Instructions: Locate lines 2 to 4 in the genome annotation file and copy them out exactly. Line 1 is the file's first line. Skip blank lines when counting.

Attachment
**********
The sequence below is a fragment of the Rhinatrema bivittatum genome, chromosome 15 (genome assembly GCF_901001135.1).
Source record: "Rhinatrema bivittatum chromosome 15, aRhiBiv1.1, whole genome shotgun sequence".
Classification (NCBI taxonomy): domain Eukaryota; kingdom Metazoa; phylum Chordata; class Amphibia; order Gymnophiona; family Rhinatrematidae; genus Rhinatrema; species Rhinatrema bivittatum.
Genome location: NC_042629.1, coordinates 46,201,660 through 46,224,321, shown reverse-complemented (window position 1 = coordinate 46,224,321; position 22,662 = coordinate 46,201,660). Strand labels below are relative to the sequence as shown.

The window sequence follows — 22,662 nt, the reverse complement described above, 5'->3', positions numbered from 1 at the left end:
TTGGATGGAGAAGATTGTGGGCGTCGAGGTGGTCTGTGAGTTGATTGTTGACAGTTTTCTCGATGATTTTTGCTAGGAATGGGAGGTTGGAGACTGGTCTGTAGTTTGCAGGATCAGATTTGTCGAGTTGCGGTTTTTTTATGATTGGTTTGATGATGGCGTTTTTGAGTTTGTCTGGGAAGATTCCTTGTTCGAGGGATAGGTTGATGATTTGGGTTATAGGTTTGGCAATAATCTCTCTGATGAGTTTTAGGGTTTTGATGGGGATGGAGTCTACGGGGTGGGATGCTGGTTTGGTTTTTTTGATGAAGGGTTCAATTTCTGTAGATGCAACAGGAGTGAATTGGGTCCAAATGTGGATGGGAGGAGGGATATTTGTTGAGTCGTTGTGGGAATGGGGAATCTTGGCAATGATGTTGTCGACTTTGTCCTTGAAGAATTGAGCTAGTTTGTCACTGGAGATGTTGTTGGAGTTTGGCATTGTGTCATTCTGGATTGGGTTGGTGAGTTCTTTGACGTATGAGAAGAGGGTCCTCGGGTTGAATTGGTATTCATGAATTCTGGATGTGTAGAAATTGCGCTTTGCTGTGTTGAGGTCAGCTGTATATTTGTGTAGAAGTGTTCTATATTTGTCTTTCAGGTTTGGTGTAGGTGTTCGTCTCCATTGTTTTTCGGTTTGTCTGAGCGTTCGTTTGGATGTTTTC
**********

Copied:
Source record: "Rhinatrema bivittatum chromosome 15, aRhiBiv1.1, whole genome shotgun sequence".
Classification (NCBI taxonomy): domain Eukaryota; kingdom Metazoa; phylum Chordata; class Amphibia; order Gymnophiona; family Rhinatrematidae; genus Rhinatrema; species Rhinatrema bivittatum.
Genome location: NC_042629.1, coordinates 46,201,660 through 46,224,321, shown reverse-complemented (window position 1 = coordinate 46,224,321; position 22,662 = coordinate 46,201,660). Strand labels below are relative to the sequence as shown.